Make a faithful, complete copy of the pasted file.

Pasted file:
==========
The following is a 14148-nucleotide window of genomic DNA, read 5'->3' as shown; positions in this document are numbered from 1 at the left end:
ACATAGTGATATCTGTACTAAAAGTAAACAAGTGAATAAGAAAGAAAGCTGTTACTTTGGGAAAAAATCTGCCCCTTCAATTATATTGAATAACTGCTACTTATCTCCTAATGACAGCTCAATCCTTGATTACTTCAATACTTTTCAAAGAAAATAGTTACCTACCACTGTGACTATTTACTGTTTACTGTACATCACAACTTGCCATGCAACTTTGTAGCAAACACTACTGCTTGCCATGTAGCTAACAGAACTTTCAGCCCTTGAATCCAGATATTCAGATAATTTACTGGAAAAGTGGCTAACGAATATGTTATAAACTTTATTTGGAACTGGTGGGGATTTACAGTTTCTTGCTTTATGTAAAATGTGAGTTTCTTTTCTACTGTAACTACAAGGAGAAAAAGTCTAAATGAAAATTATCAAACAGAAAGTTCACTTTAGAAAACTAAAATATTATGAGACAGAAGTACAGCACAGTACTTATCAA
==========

The following is a 14148-nucleotide window of genomic DNA, read 5'->3' as shown; positions in this document are numbered from 1 at the left end:
ACATAGTGATATCTGTACTAAAAGTAAACAAGTGAATAAGAAAGAAAGCTGTTACTTTGGGAAAAAATCTGCCCCTTCAATTATATTGAATAACTGCTACTTATCTCCTAATGACAGCTCAATCCTTGATTACTTCAATACTTTTCAAAGAAAATAGTTACCTACCACTGTGACTATTTACTGTTTACTGTACATCACAACTTGCCATGCAACTTTGTAGCAAACACTACTGCTTGCCATGTAGCTAACAGAACTTTCAGCCCTTGAATCCAGATATTCAGATAATTTACTGGAAAAGTGGCTAACGAATATGTTATAAACTTTATTTGGAACTGGTGGGGATTTACAGTTTCTTGCTTTATGTAAAATGTGAGTTTCTTTTCTACTGTAACTACAAGGAGAAAAAGTCTAAATGAAAATTATCAAACAGAAAGTTCACTTTAGAAAACTAAAATATTATGAGACAGAAGTACAGCACAGTACTTATCAA